CONCORD, N.H. (AP) — There was no calm before the storm, just lots of confusion. Local elections for most New Hampshire towns were scheduled for Tuesday, the day a nor'easter is expected. Many towns decided to postpone them, even though the ...
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CONCORD, N.H. (AP) â€” There was no calm before the storm, just lots of confusion.
Local elections for most New Hampshire towns were scheduled for Tuesday, the day a norâ€™easter is expected. Many towns decided to postpone them, even though the secretary of stateâ€™s office said they couldnâ€™t.
Republican Gov. Chris Sununu, following a conference call with towns and the attorney general, strongly recommended Monday that the elections be held.
â€œWe think thatâ€™s a very important part of the process,â€ he said. â€œBut given those differing opinions I donâ€™t think weâ€™re in a position to mandate that towns stay open.â€
He said towns are postponing elections â€œat their risk,â€ suggesting they could be open to lawsuits for voter suppression. His office is recommending towns that choose to move their elections make sure someone is available to provide absentee ballots during the scheduled voting time.
He did not have a number of how many towns have moved their elections. More than 100 participate in the elections.
Some towns, such as Candia, which moved its elections to Thursday, pointed to another state law that says in the event of a â€œweather emergencyâ€ on or before a voting day or a deliberative session the town moderator can reschedule up to two hours beforehand.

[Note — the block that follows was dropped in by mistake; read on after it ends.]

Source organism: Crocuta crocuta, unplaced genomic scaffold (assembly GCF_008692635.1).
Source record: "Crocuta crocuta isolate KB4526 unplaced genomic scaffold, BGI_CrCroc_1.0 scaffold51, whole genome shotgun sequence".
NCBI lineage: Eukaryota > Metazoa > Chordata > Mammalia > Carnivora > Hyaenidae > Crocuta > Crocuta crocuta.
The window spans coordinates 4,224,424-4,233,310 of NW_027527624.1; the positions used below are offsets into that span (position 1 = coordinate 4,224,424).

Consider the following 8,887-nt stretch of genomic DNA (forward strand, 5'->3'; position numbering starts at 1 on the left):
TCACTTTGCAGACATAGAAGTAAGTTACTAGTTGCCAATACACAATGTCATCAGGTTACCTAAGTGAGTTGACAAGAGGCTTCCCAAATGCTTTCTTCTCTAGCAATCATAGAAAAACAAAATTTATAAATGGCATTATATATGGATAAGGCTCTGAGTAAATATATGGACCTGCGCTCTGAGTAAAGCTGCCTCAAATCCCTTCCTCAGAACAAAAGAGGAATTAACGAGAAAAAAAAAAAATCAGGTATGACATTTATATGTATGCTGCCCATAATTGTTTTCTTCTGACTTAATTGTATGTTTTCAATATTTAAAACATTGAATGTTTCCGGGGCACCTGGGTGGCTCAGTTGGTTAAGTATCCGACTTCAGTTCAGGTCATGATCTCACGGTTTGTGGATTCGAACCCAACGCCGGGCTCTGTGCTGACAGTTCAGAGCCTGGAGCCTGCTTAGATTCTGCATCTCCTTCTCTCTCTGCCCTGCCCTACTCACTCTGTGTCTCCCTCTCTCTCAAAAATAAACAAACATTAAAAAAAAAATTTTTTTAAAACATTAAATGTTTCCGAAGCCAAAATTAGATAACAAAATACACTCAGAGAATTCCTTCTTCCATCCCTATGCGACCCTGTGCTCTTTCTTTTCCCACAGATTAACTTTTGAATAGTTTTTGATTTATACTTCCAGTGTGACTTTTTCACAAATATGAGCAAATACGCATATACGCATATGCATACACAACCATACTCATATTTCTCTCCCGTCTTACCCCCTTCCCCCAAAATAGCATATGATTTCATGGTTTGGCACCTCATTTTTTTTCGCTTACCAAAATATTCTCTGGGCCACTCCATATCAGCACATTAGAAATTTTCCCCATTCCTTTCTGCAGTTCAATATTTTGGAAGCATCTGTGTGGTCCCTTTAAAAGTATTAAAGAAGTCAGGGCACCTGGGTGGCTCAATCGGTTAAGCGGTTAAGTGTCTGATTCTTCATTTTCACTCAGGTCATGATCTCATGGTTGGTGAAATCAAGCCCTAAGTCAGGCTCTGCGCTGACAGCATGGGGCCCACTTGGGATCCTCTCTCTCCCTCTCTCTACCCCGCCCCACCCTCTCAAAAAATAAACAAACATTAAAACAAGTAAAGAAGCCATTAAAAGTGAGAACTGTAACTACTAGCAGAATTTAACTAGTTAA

Cordell Johnston, government affairs counsel for the New Hampshire Municipal Association, said the phone had been â€œringing off the hookâ€ with questions from town officials. He said the law clearly states that itâ€™s up to the moderator and that there is â€œunanimous agreementâ€ among town attorneys.
Sununu said the state has had major snowstorms on election days before.
â€œIt was quite surprising to us that a lot of towns chose to take this path all of a sudden, but they did and we have to be respectful of that,â€ he said.
Democrats, meanwhile, plan to introduce emergency legislation later this week to ensure that results from postponed elections are enforced.
Senate Democratic Leader Jeff Woodburn and House Democratic Leader Steven Shurtleff said the Legislature should step in to eliminate confusion and ensure that towns that postpone their elections can do so. They plan to introduce legislation Wednesday at a meeting of the Senate Rules and Enrolled Bills Committee.
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